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An experimental and computational investigation of soil water repellency

Daniel, Nicholas (2020) An experimental and computational investigation of soil water repellency. PhD thesis, Murdoch University.

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Abstract

The ability for soil to restrict the transport of water from the topsoil to deeper subsoil horizons is not a new problem. There has been approximately 70 years of research investigating soil water repellency (SWR). However, the chemical/molecular mechanisms associated with this phenomenon remain poorly understood. The aim of the work presented in this thesis was to develop a better understanding of the role of organic matter in inducing SWR, and how the mineral component of soils affects the degree of repellency. In order to achieve these aims; laboratory experiments were coupled with computational simulations.

As a prelude, common extraction methods were compared to identify the most suitable methodology for SWR studies. A comparison of Soxhlet, sonication and accelerated solvent extraction methods revealed that Soxhlet extraction is the most suitable method for removing the organic compounds associated with SWR.

Solvent extraction of 20 soil samples revealed that four compound classes suspected of inducing SWR (long-chain saturated carboxylic acids, alkanes, alcohols and steroids) have a significant relationship with SWR (p < 0.05). Furthermore, in the field, the concentrations of these compound classes vary with season.

Experiments involving the loading of individual organic compounds (hexadecanoic acid, hexadecanol, cholesterol, hexadecane, and a series of palmitate salts) onto mineral substrates revealed the efficacy of the different compounds for inducing SWR. Maximum SWR (> 4 M) as measured with the Molarity of Ethanol (MED) test, was induced on acid-washed quartz sand at a loading of 2.3 palmitic acid molecules per nm2. Molecular dynamics simulations (Materials Studio) revealed that the palmitic acid molecules at this loading form two distinct layers on amorphous silica/quartz surfaces under neutral and dry conditions.

Hydrogen-bonding was identified from the simulations as the dominant organo-mineral interaction on amorphous silica sand and clay under neutral and dry conditions. In particular, palmitic acid was a hydrogen-bond donor to both sand and kaolinite surfaces. In comparison, the amorphous silica only acted as a H-bond acceptor, whereas kaolinite was both a H-bond donor and acceptor. Improved simulation models incorporated mineral surface charges, dissociation of the organic acid and solvation from water. In these more complex models hydrogen bond interactions were limited between the organic acid and amorphous silica (sand) due to deprotonation at neutral pH. Thus, cation-bridging was identified as the principal binding mechanism of the organic species to sand. In comparison, hydrogen-bonding continued to occur on kaolinite, with the mineral acting as the H-bond donor. Furthermore, the incorporation of surface charge effects to the molecular dynamics simulations led to significant differences in the orientation of the palmitate molecules on the two mineral surfaces.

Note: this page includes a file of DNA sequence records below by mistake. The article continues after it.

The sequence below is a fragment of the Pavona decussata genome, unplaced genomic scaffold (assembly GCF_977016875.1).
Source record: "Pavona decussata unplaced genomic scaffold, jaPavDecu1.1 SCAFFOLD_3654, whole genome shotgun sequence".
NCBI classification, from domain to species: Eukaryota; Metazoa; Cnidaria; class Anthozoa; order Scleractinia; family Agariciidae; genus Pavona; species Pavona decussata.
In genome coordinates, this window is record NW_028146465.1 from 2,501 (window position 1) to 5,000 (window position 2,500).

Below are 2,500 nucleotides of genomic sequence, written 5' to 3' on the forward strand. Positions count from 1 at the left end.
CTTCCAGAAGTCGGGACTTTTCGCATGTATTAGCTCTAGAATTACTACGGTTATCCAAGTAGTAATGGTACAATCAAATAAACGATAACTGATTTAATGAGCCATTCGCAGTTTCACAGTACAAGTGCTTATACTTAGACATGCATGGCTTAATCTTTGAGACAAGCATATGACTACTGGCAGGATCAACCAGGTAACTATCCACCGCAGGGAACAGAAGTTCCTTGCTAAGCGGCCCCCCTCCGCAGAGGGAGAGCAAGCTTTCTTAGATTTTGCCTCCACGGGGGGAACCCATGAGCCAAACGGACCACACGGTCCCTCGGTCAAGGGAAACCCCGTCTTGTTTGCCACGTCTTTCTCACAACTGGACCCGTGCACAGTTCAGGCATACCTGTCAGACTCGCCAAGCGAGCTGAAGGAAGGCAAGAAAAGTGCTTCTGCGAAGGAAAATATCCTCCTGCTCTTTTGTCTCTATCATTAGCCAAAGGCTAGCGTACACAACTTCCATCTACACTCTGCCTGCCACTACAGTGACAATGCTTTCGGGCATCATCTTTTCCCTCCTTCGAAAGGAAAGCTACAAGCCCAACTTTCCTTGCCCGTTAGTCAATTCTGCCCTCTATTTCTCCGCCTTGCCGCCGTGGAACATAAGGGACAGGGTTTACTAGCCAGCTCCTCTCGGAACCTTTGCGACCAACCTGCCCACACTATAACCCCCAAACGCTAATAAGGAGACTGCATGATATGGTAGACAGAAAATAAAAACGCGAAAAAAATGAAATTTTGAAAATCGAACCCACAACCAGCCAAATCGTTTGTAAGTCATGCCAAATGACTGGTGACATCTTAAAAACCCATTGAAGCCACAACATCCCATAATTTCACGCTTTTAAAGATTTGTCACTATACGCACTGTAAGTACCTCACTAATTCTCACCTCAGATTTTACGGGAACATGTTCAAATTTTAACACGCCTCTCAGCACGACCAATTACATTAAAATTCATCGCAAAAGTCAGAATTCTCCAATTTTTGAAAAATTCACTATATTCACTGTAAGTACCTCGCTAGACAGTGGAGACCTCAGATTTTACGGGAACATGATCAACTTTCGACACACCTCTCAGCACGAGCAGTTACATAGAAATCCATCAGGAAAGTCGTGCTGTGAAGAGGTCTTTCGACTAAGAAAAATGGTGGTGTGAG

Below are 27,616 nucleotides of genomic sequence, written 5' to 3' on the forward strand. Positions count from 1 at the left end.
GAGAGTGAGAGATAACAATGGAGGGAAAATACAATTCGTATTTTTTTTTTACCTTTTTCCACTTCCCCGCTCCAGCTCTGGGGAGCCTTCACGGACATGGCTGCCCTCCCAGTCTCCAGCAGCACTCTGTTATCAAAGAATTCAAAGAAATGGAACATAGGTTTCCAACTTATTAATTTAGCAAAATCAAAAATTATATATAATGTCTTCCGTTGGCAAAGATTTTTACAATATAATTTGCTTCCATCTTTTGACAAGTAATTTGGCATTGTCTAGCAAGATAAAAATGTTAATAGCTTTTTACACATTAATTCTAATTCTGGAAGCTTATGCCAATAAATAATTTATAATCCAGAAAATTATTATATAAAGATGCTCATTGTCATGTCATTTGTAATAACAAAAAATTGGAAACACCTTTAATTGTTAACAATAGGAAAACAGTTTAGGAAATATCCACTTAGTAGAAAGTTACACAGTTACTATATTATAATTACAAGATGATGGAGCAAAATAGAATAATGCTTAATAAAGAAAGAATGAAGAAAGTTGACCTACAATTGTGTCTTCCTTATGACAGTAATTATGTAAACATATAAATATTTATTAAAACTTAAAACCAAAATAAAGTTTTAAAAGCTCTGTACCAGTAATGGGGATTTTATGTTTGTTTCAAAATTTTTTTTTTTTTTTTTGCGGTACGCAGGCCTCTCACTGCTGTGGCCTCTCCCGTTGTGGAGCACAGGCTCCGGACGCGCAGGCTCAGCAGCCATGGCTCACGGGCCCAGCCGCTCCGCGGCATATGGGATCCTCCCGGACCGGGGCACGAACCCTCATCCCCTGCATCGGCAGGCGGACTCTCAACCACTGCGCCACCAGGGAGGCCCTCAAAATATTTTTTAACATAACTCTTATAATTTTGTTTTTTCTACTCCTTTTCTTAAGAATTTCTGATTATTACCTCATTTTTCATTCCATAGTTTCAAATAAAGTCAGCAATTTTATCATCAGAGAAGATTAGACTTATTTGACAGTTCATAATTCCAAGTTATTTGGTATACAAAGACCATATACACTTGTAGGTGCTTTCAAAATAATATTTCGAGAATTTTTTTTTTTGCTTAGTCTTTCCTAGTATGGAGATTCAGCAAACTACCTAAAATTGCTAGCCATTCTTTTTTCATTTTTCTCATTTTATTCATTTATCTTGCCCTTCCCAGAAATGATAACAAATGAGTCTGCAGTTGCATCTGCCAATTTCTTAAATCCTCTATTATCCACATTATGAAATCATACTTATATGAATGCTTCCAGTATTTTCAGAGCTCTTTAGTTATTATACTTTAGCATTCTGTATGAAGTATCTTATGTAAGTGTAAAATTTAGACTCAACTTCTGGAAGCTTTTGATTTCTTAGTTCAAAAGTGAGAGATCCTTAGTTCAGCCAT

Prior to this work, SWR was considered to be caused by the perpendicular arrangement of non-polar organic tails of amphiphilic compounds. These tails were suspected of inhibiting the movement of water molecules due to the unfavourable organo-water interactions. Further, it was proposed that SWR is overcome by the inversion of the organic molecules, allowing for favourable interactions between the water and polar head-groups of the organic molecules. The work presented in this thesis suggests that a lateral arrangement of organic molecules is required to both cover more of the mineral surface and prevent the possibility of pathways through the organic bulk structure. In addition, inversion of the organic molecules is not necessary, but rather a change in orientation from lateral to perpendicular is sufficient. This revised theory also accounts for the reestablishment of SWR during wetting and drying cycles.

Item Type: Thesis (PhD)
Murdoch Affiliation: Chemistry and Physics
Supervisor(s): Henry, David
URI: http://researchrepository.murdoch.edu.au/id/eprint/58474
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